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Poster-discussion: Silica
Pulmonary interstitial fibrosis in workers processing ores containing quartz and non-asbestiform minerals – a retrospective cohort study
  1. Hsiao-Yu Yang1,
  2. Ruei-Hao Shie2,
  3. Pau-Chung Chen3
  1. 1Buddhist Tzu Chi General Hospital, Hualien, Taiwan
  2. 2Industrial Technology Research Institute, Hsinchu, Taiwan
  3. 3NTU, Taipei, Taiwan

Abstract

Objectives The hazard of inhaling non-asbestiform elongated mineral particles is still inconclusive. The objective was to assess the risk of lung fibrosis in workers processing ores containing quartz and non-asbestiform minerals.

Methods A retrospective cohort study was designed. A study cohort of 344 stone workers and their family in Hualien was established in 2010. By health examination and questionnaire, we obtained lifetime occupational history, duration and frequency of exposure to 45 common used ores, smoking and medical history. Survival analysis was applied. The follow-up started from the year of beginning their work at stone and ended in the survey of 2010. At the end of follow-up, the development of pulmonary fibrosis profusion 1/1 or greater with lung crackle was regarded as an event, and subjects without the event were treated as right censored.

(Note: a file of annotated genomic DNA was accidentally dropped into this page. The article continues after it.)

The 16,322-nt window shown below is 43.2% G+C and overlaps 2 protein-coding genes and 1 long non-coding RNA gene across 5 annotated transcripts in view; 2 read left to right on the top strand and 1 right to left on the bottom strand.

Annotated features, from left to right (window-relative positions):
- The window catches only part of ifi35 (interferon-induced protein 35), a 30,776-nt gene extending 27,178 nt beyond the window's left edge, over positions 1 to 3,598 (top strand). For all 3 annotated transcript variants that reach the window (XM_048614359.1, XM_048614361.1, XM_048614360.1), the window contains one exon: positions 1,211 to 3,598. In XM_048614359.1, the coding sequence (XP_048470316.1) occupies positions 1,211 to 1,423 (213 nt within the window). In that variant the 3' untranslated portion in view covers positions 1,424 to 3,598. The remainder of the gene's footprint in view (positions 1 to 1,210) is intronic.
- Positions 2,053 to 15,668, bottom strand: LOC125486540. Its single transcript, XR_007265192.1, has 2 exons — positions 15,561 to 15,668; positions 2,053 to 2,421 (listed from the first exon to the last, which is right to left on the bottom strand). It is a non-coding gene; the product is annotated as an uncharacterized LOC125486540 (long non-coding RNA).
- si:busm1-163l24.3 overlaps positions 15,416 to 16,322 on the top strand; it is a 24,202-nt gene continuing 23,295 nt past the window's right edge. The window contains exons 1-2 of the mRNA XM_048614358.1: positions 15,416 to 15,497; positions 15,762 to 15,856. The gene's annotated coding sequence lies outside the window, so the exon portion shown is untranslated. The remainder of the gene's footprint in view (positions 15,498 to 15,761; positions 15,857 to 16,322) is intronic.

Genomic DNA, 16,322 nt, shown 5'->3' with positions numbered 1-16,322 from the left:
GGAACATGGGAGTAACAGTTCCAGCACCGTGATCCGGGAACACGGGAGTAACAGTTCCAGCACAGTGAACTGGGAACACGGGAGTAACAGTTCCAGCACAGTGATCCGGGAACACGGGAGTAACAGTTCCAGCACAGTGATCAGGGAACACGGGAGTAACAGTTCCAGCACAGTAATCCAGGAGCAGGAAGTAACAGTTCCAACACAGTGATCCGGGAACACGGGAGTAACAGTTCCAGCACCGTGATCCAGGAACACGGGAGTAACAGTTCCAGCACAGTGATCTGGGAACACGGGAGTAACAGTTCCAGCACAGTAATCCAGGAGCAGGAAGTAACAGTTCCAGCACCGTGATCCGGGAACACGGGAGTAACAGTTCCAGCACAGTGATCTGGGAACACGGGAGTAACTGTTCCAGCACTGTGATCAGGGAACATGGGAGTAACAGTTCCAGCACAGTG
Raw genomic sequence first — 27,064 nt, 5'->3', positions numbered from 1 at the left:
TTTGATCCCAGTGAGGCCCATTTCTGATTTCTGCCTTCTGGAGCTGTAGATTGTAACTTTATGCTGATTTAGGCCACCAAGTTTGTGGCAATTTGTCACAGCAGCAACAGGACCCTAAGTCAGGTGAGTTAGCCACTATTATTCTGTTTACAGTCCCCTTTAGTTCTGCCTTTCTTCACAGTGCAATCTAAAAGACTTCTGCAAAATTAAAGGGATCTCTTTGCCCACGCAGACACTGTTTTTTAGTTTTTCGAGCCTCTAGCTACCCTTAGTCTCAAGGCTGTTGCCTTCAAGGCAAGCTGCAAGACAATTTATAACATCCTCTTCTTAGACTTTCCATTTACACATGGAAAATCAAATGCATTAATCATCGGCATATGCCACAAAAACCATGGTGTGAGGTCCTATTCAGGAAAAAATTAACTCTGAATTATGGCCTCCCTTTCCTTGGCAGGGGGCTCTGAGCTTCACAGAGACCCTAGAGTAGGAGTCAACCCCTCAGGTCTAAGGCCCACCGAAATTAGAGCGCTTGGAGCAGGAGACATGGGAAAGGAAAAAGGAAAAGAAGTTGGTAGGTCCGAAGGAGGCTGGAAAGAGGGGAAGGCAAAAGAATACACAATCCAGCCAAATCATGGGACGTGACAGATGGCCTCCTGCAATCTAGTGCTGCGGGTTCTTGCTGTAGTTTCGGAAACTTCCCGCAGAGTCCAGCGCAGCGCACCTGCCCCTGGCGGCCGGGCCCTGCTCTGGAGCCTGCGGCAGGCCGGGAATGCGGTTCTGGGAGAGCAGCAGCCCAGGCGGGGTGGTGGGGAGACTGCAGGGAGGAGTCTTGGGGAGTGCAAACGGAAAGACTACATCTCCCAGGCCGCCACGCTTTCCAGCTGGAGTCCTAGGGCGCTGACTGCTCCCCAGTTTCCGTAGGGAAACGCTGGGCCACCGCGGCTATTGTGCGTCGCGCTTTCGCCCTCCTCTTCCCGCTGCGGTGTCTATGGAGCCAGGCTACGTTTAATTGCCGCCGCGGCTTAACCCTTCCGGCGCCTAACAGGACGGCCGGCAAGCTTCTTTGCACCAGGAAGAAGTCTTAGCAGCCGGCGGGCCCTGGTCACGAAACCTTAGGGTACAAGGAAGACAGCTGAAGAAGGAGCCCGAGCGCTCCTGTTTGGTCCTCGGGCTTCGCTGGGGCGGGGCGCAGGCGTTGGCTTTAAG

Results After excluding 12 subjects with history of tuberculosis and occupational history of metal casting and welding, 328 subjects were enrolled for analysis. The mean follow-up year was 25.0 and 8137 person-years were accrued. 17 subjects had fibrosis profusion 1/1 or greater combined with crackles. After adjusting the pack-years of smoking and age, processing nephrite (RR=3.06, p=0.03) and chalcedony (RR=3.42, p=0.03) had higher risk compared with reference group (non-exposure family). Log-rank test found that processing nephrite (p=0.01) and chalcedony (p=0.02) had increased risk. The hazard ratio adjusted for age, sex and pack-year was 3.0 (p=0.04) for processing nephrite and 4.26 (p=0.01) for processing chalcedony.

Conclusions Processing ores containing quartz and non-asbestiform minerals might cause lung fibrosis.

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